Hundreds Killed In Huge Earthquake At Syria-Turkey Border

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More than 600 people were killed in a 7.8-magnitude earthquake near the Turkey-Syrian border in the early hours of Monday.

Nearly 3,000 others were injured in the quake that trembled south-eastern Turkey, which is regarded as one of the strongest to hit the country.

The death toll is likely to rise as rescue workers and local residents are scrambling to find survivors trapped under rubble on both sides of the Turkey-Syrian border, reports say.

The earthquake's epicenter was near the Turkish city of Gaziantep, at a depth of 24.1 kilometers, according to the United States Geological Survey (USGS).

Besides Turkey and Syria, the earthquake tremors were reportedly felt also in the neighboring countries of Lebanon, Cyprus and Israel.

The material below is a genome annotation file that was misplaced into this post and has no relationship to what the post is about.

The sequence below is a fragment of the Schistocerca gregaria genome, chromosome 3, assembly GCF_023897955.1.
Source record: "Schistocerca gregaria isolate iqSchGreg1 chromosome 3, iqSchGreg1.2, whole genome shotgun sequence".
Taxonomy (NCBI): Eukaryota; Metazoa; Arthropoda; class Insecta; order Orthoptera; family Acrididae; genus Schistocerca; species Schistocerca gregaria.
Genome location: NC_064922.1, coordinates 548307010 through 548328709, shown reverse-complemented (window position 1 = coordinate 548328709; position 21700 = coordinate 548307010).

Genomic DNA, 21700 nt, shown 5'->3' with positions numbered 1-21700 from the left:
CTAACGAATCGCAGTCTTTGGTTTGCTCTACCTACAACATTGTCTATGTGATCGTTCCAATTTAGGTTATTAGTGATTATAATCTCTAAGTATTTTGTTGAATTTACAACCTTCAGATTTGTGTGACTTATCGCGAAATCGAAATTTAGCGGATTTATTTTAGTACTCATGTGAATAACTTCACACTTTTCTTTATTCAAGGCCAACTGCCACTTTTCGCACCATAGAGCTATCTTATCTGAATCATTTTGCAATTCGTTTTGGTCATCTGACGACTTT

As per data released by Turkish Vice President Fuat Oktay, at least 284 people were killed and more than 2,300 were hurt in Turkey.

The number of casualties in Syria is 237, Syrian state news agency SANA reported quoting the Ministry of Health.

The UK-based Syrian Observatory for Human Rights put the death toll at 320. The deaths were reported in the Syrian provinces of Aleppo, Latakia, Hama and Tartus.

The pre-dawn powerful quake on Monday struck while people were asleep and it was followed by multiple aftershocks. Hundreds of buildings collapsed.

A state of emergency was declared in affected Turkish provinces.

Turkey is situated on several fault lines, and is one of the most active earthquake zones in the world.

The leaders of the United States and European nations promised to send help to the region. President Joe Biden has directed USAID and other federal government partners to assess U.S. response options to help those most affected.

"We will continue to closely monitor the situation in coordination with the Government of Turkiye," National Security Advisor Jake Sullivan said in a statement.

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